And these new words can immediately have meaning, even when the reader has never seen them before. For example, everyone understood exactly what George W. Bush meant when he said people misunderestimate him.

But if the Chinese premiere said the same thing, how would the newspapers report it? Who would be responsible for creating the ideogram to represent a word no one had ever seen before, and how would the readers know what the new ideogram represented?

Like ideograms, classes often try to model in some detail the things they represent. For example, take a look at some of these Chinese characters:

Sun: Chinese sun ideogram

Bird: Chinese bird ideogram

Up or Above: Chinese ideogram for up

Down or Below: Chinese ideogram for down

The symbols for sun and bird bear some resemblance to the sun and a bird. The symbol for up shows a line going up from a baseline. The symbol for down shows a line going down from a baseline.

Alphabetic representations are more abstract. They don’t try to represent the things in the material world. Instead, they merely represent the sound of the spoken language. The letters a-p-p-l-e bear no relation to any fruit; they merely represent the sound of the fruit’s name in spoken English.

Object-oriented languages have many of the pitfalls of ideographic languages. You’ll often find a class for every concept. Understanding a complex system often means understanding thousands of classes. And understanding the classes themselves often requires understanding the though process of the person who architected the original system.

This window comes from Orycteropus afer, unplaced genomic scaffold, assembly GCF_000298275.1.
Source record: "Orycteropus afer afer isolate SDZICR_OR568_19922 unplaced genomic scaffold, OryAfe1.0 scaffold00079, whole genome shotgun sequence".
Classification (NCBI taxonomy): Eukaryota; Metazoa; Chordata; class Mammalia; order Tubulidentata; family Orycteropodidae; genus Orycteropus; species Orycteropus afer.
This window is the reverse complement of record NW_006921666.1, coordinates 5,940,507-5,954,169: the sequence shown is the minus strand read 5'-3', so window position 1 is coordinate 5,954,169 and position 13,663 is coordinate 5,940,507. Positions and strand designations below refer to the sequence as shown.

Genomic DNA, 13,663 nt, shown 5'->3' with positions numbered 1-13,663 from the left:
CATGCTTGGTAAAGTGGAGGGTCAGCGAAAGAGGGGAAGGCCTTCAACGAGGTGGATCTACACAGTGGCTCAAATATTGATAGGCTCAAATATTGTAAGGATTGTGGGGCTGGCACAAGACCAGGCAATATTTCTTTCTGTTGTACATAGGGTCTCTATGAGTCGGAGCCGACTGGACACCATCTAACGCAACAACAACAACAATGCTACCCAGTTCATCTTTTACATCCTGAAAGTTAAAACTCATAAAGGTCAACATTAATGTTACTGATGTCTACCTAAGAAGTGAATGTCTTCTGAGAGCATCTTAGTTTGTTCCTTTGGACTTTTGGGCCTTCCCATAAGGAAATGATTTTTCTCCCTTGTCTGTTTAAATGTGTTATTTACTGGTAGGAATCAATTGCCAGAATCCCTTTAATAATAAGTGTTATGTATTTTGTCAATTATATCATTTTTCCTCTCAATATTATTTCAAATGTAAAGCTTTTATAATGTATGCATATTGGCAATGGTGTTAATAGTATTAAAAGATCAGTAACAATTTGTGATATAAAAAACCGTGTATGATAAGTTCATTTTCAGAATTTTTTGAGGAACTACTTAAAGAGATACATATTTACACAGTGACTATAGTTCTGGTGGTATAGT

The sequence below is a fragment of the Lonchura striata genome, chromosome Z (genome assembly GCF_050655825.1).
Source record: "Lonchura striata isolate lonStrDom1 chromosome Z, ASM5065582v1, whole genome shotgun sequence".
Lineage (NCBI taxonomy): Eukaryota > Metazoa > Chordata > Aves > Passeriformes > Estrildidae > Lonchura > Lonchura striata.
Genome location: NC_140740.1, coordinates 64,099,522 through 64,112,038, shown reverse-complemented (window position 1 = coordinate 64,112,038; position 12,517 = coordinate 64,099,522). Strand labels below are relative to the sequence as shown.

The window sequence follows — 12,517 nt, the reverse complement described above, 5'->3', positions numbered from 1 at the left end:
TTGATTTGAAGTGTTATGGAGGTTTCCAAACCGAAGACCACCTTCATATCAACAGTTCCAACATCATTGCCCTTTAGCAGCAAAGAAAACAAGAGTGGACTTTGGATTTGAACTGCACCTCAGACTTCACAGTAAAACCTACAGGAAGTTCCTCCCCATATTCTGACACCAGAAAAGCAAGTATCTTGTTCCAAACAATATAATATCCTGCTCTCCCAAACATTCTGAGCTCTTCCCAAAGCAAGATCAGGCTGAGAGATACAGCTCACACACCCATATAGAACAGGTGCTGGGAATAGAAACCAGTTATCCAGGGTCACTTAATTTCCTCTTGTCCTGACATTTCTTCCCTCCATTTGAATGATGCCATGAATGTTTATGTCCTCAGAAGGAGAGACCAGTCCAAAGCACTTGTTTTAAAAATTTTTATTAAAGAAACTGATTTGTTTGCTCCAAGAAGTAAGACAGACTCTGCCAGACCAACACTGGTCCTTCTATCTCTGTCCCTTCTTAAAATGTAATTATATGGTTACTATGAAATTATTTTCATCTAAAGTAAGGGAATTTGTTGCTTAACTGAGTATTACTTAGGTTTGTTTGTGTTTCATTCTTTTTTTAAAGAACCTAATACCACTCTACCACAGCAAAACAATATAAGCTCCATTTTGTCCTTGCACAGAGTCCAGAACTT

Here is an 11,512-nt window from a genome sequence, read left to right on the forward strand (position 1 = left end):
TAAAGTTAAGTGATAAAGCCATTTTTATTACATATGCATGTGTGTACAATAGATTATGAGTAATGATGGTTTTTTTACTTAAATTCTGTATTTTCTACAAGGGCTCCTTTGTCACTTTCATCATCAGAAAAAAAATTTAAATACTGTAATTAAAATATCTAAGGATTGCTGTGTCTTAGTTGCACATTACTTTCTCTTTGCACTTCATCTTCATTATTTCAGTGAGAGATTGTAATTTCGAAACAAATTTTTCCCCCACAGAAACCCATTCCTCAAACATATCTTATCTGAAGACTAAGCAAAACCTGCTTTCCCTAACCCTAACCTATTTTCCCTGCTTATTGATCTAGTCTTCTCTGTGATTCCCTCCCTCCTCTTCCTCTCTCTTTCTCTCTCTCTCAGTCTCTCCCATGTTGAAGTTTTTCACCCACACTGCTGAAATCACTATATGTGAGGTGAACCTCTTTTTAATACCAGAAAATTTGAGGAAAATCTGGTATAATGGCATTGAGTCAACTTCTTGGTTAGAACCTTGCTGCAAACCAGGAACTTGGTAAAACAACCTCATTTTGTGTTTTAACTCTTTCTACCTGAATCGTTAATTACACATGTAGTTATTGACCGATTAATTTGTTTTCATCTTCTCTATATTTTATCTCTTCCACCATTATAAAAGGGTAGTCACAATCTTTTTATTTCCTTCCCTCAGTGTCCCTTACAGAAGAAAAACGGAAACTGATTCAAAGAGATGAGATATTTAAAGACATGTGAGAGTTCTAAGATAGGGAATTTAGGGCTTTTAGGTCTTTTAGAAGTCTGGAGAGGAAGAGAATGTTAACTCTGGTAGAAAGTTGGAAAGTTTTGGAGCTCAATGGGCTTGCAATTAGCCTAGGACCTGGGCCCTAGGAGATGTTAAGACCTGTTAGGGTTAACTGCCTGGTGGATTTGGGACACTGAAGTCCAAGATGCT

For example, the Chinese language includes a an ideogram depicting two women under a single roof. What do you suppose this means?

This is the ideogram for “trouble.” It may be obvious to the inventor of the ideogram, whose wife did not get along with his mother, but its not at all obvious to a newcomer to the language.

Similarly, the Apache HTTP Client library includes a huge number of classes, many of which you must study and understand before you can even open a simple connection to a remote host.

Object-Oriented Complexity vs. Functional Simplicity

The fundamental differences in the abstraction mechanisms of object-oriented and functional languages lead to fundamental differences in the way programmers model the problems they must solve, and the solutions they invent.

Because the primary abstraction mechanism in object-oriented languages is the class, large systems tend to include large numbers of classes. And because each class requires explicitly defined properties and methods, the process of modeling an object-oriented system is a process in which the architect moves from the specific to the general, then back to the specific.

For example, in modeling an HR system, the architect first considers what types of the data the system will be working with– Persons, Employees, JobCandidates, Departments, etc. This is a process of abstraction. Then the architect finds commonalities. Employee and JobCandidate are special instances of the more general concept of Person, so they will both derive from this base class.

Finally, the architect moves back to specifics: Employee will have these attributes and methods; JobCandidate will have this other set of attributes and methods. And at this point, before the application ever runs, what an Employee can do and what a JobCandidate can do are limited by the class definitions. What any part of the system can do with an Employee or a JobCandidate is limited by the definitions of those objects.